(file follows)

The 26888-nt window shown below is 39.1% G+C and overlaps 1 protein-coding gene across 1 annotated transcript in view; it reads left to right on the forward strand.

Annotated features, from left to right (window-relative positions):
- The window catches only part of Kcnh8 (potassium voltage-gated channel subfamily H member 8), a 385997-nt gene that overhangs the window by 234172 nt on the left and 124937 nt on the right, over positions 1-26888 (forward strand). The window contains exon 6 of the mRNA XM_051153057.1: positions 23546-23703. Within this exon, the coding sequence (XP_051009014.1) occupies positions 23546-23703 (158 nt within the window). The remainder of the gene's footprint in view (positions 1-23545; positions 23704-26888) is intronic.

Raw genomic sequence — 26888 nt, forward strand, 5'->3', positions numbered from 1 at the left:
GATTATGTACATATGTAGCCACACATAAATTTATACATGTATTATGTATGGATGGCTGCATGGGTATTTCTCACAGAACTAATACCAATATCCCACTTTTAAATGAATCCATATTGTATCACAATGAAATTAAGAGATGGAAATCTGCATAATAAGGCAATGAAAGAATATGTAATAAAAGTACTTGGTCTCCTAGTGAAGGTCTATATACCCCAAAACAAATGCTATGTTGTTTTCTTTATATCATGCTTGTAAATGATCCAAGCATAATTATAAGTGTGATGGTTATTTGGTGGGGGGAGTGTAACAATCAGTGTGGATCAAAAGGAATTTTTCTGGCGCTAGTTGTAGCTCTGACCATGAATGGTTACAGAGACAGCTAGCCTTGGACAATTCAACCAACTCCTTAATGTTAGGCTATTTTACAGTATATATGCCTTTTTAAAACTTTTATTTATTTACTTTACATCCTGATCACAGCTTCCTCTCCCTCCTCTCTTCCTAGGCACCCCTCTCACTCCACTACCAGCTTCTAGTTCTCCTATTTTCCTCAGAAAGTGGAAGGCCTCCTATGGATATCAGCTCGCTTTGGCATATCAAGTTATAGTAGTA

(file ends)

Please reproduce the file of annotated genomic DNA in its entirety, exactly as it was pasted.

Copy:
The 26888-nt window shown below is 39.1% G+C and overlaps 1 protein-coding gene across 1 annotated transcript in view; it reads left to right on the forward strand.

Annotated features, from left to right (window-relative positions):
- The window catches only part of Kcnh8 (potassium voltage-gated channel subfamily H member 8), a 385997-nt gene that overhangs the window by 234172 nt on the left and 124937 nt on the right, over positions 1-26888 (forward strand). The window contains exon 6 of the mRNA XM_051153057.1: positions 23546-23703. Within this exon, the coding sequence (XP_051009014.1) occupies positions 23546-23703 (158 nt within the window). The remainder of the gene's footprint in view (positions 1-23545; positions 23704-26888) is intronic.

Raw genomic sequence — 26888 nt, forward strand, 5'->3', positions numbered from 1 at the left:
GATTATGTACATATGTAGCCACACATAAATTTATACATGTATTATGTATGGATGGCTGCATGGGTATTTCTCACAGAACTAATACCAATATCCCACTTTTAAATGAATCCATATTGTATCACAATGAAATTAAGAGATGGAAATCTGCATAATAAGGCAATGAAAGAATATGTAATAAAAGTACTTGGTCTCCTAGTGAAGGTCTATATACCCCAAAACAAATGCTATGTTGTTTTCTTTATATCATGCTTGTAAATGATCCAAGCATAATTATAAGTGTGATGGTTATTTGGTGGGGGGAGTGTAACAATCAGTGTGGATCAAAAGGAATTTTTCTGGCGCTAGTTGTAGCTCTGACCATGAATGGTTACAGAGACAGCTAGCCTTGGACAATTCAACCAACTCCTTAATGTTAGGCTATTTTACAGTATATATGCCTTTTTAAAACTTTTATTTATTTACTTTACATCCTGATCACAGCTTCCTCTCCCTCCTCTCTTCCTAGGCACCCCTCTCACTCCACTACCAGCTTCTAGTTCTCCTATTTTCCTCAGAAAGTGGAAGGCCTCCTATGGATATCAGCTCGCTTTGGCATATCAAGTTATAGTAGTA